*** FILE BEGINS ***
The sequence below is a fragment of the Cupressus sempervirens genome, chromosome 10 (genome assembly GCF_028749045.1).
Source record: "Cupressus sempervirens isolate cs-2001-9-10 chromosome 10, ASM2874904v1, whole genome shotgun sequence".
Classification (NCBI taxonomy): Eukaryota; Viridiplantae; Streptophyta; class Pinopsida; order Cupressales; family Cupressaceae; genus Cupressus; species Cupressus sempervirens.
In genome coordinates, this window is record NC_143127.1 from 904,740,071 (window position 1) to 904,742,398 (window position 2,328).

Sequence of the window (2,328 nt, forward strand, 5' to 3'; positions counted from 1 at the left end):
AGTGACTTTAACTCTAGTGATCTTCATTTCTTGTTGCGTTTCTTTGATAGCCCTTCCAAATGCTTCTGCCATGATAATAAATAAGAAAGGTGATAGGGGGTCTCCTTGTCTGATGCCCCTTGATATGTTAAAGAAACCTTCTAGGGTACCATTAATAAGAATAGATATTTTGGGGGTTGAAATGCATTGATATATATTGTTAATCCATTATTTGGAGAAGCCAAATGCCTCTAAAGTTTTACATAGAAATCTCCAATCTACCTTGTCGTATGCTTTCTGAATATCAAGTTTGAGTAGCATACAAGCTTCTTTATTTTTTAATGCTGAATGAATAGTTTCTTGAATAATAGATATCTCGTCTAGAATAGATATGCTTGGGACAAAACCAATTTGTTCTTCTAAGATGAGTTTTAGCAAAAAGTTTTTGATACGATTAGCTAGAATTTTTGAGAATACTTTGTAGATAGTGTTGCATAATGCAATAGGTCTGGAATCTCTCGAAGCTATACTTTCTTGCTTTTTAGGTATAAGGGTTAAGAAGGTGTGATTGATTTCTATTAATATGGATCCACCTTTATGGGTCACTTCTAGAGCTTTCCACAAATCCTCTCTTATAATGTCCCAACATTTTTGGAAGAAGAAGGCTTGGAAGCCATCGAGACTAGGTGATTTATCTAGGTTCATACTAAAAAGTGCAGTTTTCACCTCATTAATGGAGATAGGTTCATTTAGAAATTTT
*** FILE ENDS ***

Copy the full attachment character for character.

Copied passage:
The sequence below is a fragment of the Cupressus sempervirens genome, chromosome 10 (genome assembly GCF_028749045.1).
Source record: "Cupressus sempervirens isolate cs-2001-9-10 chromosome 10, ASM2874904v1, whole genome shotgun sequence".
Classification (NCBI taxonomy): Eukaryota; Viridiplantae; Streptophyta; class Pinopsida; order Cupressales; family Cupressaceae; genus Cupressus; species Cupressus sempervirens.
In genome coordinates, this window is record NC_143127.1 from 904,740,071 (window position 1) to 904,742,398 (window position 2,328).

Sequence of the window (2,328 nt, forward strand, 5' to 3'; positions counted from 1 at the left end):
AGTGACTTTAACTCTAGTGATCTTCATTTCTTGTTGCGTTTCTTTGATAGCCCTTCCAAATGCTTCTGCCATGATAATAAATAAGAAAGGTGATAGGGGGTCTCCTTGTCTGATGCCCCTTGATATGTTAAAGAAACCTTCTAGGGTACCATTAATAAGAATAGATATTTTGGGGGTTGAAATGCATTGATATATATTGTTAATCCATTATTTGGAGAAGCCAAATGCCTCTAAAGTTTTACATAGAAATCTCCAATCTACCTTGTCGTATGCTTTCTGAATATCAAGTTTGAGTAGCATACAAGCTTCTTTATTTTTTAATGCTGAATGAATAGTTTCTTGAATAATAGATATCTCGTCTAGAATAGATATGCTTGGGACAAAACCAATTTGTTCTTCTAAGATGAGTTTTAGCAAAAAGTTTTTGATACGATTAGCTAGAATTTTTGAGAATACTTTGTAGATAGTGTTGCATAATGCAATAGGTCTGGAATCTCTCGAAGCTATACTTTCTTGCTTTTTAGGTATAAGGGTTAAGAAGGTGTGATTGATTTCTATTAATATGGATCCACCTTTATGGGTCACTTCTAGAGCTTTCCACAAATCCTCTCTTATAATGTCCCAACATTTTTGGAAGAAGAAGGCTTGGAAGCCATCGAGACTAGGTGATTTATCTAGGTTCATACTAAAAAGTGCAGTTTTCACCTCATTAATGGAGATAGGTTCATTTAGAAATTTT